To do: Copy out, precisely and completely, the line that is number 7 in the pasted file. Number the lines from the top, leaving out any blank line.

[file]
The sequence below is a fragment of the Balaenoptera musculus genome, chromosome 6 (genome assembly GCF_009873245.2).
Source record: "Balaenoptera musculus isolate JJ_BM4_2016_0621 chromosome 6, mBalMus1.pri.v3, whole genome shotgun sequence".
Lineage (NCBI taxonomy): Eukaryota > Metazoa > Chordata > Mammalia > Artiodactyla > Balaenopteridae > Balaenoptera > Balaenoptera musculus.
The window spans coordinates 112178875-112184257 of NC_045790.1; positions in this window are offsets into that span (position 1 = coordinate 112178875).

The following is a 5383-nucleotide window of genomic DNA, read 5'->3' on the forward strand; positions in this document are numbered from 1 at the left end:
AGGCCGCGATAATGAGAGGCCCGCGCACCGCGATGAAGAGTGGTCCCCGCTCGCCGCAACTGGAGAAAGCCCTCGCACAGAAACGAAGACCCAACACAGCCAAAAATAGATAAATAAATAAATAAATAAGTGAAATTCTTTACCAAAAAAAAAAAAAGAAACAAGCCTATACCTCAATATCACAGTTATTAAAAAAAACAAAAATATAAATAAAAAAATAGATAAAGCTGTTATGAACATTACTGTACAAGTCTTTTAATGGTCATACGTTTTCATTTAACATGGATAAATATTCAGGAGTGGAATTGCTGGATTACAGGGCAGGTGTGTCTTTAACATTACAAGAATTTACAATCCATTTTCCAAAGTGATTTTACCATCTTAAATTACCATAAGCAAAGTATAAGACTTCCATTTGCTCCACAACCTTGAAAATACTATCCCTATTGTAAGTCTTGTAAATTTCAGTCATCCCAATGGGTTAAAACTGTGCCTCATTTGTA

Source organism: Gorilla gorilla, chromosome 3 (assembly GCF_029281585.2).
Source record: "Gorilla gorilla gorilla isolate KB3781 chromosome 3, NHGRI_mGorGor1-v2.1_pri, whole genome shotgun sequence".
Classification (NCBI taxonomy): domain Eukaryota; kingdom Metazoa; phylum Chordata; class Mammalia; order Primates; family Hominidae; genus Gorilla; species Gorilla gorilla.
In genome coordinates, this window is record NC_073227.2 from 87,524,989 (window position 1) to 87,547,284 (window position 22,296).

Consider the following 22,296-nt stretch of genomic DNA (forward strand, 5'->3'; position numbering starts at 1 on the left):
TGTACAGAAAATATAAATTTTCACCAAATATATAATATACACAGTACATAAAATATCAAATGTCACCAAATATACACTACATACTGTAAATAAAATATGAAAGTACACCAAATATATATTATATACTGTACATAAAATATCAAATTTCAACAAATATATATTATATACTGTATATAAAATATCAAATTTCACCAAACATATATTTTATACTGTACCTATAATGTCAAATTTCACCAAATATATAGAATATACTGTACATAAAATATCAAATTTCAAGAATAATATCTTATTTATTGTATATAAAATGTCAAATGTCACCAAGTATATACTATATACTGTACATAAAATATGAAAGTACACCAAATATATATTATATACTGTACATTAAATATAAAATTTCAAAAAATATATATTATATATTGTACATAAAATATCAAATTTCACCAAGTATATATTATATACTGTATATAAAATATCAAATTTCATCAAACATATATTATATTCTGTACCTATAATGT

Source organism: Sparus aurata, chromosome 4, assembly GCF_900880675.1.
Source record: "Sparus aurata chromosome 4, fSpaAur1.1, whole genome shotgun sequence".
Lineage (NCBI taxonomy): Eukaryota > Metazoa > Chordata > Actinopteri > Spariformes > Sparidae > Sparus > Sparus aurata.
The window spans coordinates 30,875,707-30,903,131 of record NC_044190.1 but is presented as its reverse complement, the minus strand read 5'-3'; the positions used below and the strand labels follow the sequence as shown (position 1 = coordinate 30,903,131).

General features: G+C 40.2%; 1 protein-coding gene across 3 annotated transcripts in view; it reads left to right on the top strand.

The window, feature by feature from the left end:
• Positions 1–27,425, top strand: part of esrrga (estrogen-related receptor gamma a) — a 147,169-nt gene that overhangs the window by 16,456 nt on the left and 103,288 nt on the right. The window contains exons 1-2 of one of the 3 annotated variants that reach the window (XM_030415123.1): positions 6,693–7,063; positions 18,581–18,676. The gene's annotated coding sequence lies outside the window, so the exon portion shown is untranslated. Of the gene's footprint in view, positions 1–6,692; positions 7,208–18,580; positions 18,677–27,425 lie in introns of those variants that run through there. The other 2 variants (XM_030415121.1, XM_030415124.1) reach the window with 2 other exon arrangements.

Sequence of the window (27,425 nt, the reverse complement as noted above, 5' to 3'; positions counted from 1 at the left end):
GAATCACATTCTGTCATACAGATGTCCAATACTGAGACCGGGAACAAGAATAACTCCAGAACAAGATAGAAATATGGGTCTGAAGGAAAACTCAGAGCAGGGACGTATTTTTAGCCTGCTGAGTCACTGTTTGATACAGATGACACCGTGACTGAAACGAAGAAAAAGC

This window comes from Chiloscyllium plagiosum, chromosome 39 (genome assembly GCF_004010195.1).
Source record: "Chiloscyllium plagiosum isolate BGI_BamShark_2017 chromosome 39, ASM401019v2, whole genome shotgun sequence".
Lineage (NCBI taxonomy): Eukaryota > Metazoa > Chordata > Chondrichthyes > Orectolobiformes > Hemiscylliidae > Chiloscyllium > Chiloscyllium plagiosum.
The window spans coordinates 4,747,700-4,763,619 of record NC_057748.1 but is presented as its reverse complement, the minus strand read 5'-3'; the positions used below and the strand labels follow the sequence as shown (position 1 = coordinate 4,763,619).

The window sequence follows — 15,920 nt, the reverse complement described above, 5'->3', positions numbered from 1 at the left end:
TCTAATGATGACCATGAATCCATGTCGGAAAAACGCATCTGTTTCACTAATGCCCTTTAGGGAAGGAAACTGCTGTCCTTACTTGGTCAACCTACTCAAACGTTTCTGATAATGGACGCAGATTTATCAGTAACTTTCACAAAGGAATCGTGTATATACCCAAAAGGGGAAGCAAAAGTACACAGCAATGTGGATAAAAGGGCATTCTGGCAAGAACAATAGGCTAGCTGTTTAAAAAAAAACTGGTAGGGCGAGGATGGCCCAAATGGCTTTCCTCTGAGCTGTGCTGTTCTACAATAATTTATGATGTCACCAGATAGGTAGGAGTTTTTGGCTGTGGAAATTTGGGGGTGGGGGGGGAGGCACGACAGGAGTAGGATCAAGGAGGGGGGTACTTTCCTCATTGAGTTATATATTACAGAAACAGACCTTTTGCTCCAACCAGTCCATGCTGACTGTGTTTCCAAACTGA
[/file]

Source organism: Gorilla gorilla, chromosome 3 (assembly GCF_029281585.2).